But Enos, as Harris deftly illustrates, still holds on to plenty of unfair stereotypes of the Lamanite people (41-44). His love for them in the future, which is absolutely sincere, does not prevent him from holding judgmental, ethnocentric views of them in the present—seeing them as creatures “led by their evil nature that they became wild, and ferocious, and a blood-thirsty people, full of idolatry and filthiness” (42). It is crucial here that Enos can love at least the descendants of these people even though he holds these views about them. But it is also crucial that he retains these bias views about them even after he spiritually commits to loving them. In the first thing, Enos is an example to us; in the second thing, he is a cautionary tale. In both, he provides us with a lesson well worth remembering.

The relationship between Nephites and Lamanites also becomes important to Jarom, who, Harris argues, is able to describe them without judgment—in a sign that the covenant between God and the Lamanites becomes increasingly important to the Book of Mormon even as the relationship between Nephites and Lamanites worsens. This is just one example of how Jarom embodies kenosis in a different sense. He is not lazy or unmotivated, she suggests, he just doesn’t see the need to keep up with the page counts of earlier writers, who have said all that needs to be said. He realizes that the book he is safeguarding is not all about him.

Like most of us, Jarom lives in a middle period between great revelations. His job is not to add to the perfectly adequate theological teachings that have already been written, but to safeguard these teachings for future generations by participating in an unbroken custodial chain. This is his role in the great covenant between God and his people. He is quite happy to observe it throughout his life and pass it on to his heirs, beginning with Omni, the first of five custodial platekeepers who live through turbulent times but never write more than a few paragraphs—and sometimes just a few sentences—on the plates.

Though they comprise only a few pages of text, the books of Enos, Jarom and Omni cover about 300 years of history—more time than the United States has been a country. If we think of how much has changed in our nation between 1720 and today, we can get a sense of how the world of Jarom different from the world of Nephi and Lehi.  The brief information that we have points to wars, migrations, the formation of a new nation, and, well, a lot more wars.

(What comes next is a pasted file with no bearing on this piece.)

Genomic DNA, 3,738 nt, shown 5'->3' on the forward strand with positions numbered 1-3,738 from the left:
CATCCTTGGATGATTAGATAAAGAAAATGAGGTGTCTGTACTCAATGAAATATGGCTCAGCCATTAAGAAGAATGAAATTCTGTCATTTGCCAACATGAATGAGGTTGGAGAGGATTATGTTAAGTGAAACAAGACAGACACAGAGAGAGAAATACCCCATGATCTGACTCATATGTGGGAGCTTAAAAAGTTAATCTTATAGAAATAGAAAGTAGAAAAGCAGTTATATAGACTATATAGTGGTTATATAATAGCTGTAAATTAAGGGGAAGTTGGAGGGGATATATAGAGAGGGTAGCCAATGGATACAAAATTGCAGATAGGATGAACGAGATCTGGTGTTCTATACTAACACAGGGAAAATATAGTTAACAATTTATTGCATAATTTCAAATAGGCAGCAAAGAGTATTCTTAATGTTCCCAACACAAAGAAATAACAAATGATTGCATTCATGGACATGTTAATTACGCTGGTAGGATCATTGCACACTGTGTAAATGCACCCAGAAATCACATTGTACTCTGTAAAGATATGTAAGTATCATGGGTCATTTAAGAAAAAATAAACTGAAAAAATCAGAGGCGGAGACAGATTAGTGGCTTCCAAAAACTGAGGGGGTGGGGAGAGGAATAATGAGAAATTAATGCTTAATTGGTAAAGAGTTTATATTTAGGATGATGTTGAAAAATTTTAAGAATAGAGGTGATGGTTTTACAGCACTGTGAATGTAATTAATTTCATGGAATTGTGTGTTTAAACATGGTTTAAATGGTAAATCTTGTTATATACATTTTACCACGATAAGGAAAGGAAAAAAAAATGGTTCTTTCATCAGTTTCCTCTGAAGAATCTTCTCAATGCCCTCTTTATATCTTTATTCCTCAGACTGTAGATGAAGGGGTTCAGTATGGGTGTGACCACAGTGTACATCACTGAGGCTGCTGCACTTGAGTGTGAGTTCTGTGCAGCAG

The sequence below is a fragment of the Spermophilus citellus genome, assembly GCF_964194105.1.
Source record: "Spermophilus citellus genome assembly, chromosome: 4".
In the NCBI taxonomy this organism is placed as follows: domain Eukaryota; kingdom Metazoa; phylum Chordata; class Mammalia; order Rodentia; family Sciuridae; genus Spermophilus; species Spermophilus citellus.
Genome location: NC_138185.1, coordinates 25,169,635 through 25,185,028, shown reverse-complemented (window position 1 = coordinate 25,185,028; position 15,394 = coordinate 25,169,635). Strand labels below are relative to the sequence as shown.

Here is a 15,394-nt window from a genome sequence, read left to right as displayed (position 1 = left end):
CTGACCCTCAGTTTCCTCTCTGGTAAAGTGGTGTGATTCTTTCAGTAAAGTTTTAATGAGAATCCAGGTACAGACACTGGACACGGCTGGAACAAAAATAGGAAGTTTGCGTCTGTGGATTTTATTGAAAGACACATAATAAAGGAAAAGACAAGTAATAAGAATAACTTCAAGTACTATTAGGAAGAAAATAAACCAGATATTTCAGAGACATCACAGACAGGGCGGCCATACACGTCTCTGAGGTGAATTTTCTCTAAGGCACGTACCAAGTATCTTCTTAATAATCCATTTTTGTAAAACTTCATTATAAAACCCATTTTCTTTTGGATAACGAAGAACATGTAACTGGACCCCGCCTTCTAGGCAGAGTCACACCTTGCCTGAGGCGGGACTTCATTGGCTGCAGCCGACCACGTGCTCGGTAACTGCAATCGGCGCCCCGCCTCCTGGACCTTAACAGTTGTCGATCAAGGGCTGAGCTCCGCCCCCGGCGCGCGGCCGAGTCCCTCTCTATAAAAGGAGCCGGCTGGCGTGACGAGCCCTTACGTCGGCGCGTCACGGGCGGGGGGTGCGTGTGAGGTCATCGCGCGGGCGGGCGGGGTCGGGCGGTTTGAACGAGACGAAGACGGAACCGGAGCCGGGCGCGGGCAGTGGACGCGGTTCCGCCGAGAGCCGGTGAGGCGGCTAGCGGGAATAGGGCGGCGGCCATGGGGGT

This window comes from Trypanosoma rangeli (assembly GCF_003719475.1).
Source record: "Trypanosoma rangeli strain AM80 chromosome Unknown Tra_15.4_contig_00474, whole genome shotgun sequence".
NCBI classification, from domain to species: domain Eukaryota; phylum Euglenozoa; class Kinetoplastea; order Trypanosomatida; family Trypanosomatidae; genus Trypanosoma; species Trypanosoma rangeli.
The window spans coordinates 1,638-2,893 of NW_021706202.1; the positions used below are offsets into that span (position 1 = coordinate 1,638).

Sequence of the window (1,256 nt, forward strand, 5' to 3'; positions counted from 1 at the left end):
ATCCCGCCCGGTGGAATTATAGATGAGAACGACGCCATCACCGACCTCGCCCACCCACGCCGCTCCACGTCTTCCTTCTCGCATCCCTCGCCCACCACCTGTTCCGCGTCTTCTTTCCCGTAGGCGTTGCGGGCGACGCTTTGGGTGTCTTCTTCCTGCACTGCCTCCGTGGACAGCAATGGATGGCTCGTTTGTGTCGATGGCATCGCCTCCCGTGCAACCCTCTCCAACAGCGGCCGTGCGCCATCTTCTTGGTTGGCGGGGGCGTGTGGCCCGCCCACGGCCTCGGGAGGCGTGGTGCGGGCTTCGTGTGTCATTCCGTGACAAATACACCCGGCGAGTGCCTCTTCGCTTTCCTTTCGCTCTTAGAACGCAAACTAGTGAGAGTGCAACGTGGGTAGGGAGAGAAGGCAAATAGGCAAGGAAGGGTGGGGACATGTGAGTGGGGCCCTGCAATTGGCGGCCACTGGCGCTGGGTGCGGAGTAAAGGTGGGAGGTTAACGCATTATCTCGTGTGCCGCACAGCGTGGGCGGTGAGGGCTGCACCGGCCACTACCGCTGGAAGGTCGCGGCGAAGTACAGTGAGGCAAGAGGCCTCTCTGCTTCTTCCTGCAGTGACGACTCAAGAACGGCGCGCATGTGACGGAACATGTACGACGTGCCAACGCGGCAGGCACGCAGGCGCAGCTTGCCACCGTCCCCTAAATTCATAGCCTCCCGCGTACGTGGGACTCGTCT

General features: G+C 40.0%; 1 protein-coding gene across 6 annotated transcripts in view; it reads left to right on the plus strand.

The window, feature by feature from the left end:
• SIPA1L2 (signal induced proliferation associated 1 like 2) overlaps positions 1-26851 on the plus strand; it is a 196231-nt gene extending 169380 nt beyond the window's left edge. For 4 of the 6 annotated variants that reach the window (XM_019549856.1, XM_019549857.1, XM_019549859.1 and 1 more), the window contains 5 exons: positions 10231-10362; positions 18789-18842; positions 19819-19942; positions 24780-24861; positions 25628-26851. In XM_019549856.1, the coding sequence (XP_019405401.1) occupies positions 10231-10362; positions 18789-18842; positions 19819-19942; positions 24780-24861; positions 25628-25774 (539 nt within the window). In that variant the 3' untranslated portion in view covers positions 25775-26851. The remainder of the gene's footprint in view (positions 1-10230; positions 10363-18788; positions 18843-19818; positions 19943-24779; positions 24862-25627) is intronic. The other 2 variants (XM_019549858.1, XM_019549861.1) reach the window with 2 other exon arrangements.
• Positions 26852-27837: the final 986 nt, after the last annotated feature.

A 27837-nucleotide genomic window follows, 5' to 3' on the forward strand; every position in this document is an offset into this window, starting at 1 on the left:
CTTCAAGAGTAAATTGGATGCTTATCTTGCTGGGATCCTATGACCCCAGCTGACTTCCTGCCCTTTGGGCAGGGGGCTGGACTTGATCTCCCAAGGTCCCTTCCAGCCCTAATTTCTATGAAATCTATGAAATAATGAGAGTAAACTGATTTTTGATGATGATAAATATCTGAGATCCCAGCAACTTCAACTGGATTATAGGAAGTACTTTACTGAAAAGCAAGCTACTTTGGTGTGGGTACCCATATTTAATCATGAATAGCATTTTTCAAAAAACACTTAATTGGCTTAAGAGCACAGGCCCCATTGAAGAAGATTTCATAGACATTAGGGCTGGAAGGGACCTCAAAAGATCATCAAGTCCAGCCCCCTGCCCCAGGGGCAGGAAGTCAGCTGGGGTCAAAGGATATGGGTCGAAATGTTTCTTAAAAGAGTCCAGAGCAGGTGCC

But the way that the text came down to us affirms that these are not the things that mattered, spiritually, to the people. What did matter was that God made a covenant with the nation, that that covenant included both Nephites and Lamanites, and that, for that covenant to be fulfilled, generations of record keepers had to perform their ordinary duties faithfully. That we have the Book of Mormon today is evidence that they succeeded. And we owe a great debt to Sharon Harris for showing us why, and how much, these itty-bitty books matter.  


  1. I remember a comment my dad made years ago about how he saw the “flyover books” as lost opportunity. Do the authors of these books look back at their works and think “Oh, the missed opportunity!”? Personally, I can see myself being Jarom and thinking “I’ve got nothing better to add.”
    It also gets into a tension we have as individuals. We talk about receiving revelation, we read scriptures of people receiving revelation, and yet it seems like most of our life is spent asking for revelation and not receiving it!
    If we were to right scriptures of our lives, it might look very similar. Lots of pages based off of a few key days in our lives, and then “flyover books” of the decades spent as Primary instructors, Young Men/Womens advisors or clerk callings.

  2. I have loved these brief theological introductions from the Maxwell Institute. Like you, the authors bring out perspectives I have never seen before. I especially enjoyed the insights of Sharon Harris. I listened to the podcast with Mark Warthall. I did not learn as much from his thoughts as I did the others. These books are exceptional! Thanks, Michael for this post.

  3. Kristine says:

    I’ve always loved the fact that the liturgical calendar has many weeks of “Ordinary Time,” between holy days. Sharon helps us see that it’s true of dispensations, too. There are so many things to love about her reading of these books, and especially the way the ordinary turns poignant at the end. (Everyone–you have to read it to find out what I mean!!)